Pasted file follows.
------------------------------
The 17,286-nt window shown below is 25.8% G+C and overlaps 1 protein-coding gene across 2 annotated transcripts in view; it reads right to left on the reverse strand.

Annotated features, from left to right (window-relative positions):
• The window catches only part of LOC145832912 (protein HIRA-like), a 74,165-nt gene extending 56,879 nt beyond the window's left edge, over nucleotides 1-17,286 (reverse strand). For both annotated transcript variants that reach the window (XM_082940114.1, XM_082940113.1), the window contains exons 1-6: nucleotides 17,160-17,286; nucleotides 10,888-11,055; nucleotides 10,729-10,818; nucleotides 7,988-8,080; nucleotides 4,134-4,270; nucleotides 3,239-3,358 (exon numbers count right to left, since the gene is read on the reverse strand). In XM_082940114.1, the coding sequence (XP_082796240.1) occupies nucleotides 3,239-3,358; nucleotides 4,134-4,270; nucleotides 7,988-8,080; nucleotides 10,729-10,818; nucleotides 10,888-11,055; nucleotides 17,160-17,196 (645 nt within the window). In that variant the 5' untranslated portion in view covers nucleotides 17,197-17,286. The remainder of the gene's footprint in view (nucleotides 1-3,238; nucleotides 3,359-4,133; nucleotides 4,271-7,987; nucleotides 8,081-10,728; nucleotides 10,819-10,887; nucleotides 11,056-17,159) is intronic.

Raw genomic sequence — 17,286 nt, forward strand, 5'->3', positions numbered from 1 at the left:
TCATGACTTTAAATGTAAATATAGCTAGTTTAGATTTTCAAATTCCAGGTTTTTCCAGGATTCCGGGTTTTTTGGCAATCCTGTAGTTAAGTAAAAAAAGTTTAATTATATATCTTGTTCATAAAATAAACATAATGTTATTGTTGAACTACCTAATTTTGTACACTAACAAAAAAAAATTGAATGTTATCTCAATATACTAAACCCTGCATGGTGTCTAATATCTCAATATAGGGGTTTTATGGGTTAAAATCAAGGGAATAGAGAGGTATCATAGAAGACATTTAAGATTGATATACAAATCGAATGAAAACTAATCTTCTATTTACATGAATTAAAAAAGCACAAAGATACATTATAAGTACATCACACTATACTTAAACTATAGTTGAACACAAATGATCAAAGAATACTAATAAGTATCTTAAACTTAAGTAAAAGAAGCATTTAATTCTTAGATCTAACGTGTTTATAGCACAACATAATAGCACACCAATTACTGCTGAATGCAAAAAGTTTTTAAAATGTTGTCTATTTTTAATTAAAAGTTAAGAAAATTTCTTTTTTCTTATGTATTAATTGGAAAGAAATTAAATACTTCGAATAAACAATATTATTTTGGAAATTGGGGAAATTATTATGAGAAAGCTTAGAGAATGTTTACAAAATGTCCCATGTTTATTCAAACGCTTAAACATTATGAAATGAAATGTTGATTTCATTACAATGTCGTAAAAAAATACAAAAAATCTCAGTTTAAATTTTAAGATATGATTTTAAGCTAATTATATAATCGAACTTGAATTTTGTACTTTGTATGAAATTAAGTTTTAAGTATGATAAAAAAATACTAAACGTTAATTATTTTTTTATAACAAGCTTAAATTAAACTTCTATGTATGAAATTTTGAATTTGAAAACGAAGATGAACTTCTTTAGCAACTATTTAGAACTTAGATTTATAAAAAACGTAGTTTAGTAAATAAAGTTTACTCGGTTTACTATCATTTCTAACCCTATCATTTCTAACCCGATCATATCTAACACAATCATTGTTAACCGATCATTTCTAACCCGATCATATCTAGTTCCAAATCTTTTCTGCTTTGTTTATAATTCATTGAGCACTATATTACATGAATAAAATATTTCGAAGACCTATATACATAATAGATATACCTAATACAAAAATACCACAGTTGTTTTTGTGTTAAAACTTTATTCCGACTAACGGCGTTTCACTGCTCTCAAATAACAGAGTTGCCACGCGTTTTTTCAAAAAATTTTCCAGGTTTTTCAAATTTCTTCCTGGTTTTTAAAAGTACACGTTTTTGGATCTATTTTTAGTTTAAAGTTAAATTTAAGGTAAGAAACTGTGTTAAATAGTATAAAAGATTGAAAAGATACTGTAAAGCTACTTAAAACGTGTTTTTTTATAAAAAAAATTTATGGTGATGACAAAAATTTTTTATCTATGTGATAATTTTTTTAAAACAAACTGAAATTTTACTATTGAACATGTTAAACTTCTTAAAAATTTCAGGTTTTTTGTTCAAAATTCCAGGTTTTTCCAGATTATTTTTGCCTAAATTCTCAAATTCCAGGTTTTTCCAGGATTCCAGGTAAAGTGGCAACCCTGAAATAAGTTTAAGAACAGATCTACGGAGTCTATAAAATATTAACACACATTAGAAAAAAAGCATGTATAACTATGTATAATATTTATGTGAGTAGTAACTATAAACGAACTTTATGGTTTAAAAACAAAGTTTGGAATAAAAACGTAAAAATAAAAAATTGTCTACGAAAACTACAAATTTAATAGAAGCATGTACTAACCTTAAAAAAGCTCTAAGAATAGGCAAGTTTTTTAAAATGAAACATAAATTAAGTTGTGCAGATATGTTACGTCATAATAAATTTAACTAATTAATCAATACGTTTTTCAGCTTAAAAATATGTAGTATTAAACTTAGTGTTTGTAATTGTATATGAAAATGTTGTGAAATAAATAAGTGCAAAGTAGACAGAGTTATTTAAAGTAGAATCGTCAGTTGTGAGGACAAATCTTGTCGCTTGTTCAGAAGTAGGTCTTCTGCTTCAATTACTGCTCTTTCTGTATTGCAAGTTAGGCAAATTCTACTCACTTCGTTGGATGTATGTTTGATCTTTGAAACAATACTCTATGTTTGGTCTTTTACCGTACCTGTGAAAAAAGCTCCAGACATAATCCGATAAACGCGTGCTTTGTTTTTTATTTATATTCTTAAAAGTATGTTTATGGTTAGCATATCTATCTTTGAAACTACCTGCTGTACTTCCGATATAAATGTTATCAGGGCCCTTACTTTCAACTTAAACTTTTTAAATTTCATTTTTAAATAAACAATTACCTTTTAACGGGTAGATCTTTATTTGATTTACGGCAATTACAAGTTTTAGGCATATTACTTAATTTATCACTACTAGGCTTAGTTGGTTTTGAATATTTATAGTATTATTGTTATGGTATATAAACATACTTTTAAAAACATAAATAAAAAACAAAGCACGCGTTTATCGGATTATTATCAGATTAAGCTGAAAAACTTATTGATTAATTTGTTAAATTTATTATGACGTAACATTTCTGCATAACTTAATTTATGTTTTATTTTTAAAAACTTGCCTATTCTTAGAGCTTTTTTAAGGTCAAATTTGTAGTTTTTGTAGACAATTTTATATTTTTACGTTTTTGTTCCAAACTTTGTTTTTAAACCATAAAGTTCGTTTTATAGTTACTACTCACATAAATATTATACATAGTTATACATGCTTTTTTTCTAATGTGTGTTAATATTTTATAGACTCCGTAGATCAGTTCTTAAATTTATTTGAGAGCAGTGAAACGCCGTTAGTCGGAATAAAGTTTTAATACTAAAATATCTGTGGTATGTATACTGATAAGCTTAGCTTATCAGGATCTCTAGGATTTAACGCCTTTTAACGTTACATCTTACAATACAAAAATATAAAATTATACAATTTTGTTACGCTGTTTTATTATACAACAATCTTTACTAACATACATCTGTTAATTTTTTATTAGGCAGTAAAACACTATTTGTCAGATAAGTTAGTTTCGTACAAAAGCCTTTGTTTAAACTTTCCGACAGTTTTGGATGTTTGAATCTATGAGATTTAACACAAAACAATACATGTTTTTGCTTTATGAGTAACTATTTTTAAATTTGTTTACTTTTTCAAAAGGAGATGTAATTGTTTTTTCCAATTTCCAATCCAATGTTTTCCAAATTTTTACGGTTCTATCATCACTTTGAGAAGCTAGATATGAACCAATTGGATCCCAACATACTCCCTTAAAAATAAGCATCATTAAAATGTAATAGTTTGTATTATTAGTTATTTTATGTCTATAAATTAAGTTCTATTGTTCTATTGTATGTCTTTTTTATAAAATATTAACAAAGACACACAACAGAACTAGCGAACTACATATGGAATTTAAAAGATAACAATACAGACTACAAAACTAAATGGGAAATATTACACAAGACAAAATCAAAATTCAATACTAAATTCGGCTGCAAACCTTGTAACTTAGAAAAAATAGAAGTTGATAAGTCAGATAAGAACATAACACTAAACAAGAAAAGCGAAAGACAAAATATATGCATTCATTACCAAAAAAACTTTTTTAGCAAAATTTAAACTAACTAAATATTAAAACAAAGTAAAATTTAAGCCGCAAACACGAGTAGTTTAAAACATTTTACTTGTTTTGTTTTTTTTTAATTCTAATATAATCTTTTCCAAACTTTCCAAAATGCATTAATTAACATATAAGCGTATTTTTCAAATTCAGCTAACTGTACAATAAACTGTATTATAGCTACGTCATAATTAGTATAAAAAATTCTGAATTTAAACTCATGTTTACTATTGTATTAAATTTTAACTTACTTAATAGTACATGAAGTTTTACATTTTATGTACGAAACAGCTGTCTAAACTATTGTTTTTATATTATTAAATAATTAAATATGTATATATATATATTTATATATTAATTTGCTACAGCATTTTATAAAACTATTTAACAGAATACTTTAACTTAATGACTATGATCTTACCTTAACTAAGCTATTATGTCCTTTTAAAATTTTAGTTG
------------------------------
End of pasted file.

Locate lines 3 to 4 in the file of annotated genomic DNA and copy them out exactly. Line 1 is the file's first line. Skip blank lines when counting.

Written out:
• The window catches only part of LOC145832912 (protein HIRA-like), a 74,165-nt gene extending 56,879 nt beyond the window's left edge, over nucleotides 1-17,286 (reverse strand). For both annotated transcript variants that reach the window (XM_082940114.1, XM_082940113.1), the window contains exons 1-6: nucleotides 17,160-17,286; nucleotides 10,888-11,055; nucleotides 10,729-10,818; nucleotides 7,988-8,080; nucleotides 4,134-4,270; nucleotides 3,239-3,358 (exon numbers count right to left, since the gene is read on the reverse strand). In XM_082940114.1, the coding sequence (XP_082796240.1) occupies nucleotides 3,239-3,358; nucleotides 4,134-4,270; nucleotides 7,988-8,080; nucleotides 10,729-10,818; nucleotides 10,888-11,055; nucleotides 17,160-17,196 (645 nt within the window). In that variant the 5' untranslated portion in view covers nucleotides 17,197-17,286. The remainder of the gene's footprint in view (nucleotides 1-3,238; nucleotides 3,359-4,133; nucleotides 4,271-7,987; nucleotides 8,081-10,728; nucleotides 10,819-10,887; nucleotides 11,056-17,159) is intronic.

Raw genomic sequence — 17,286 nt, forward strand, 5'->3', positions numbered from 1 at the left: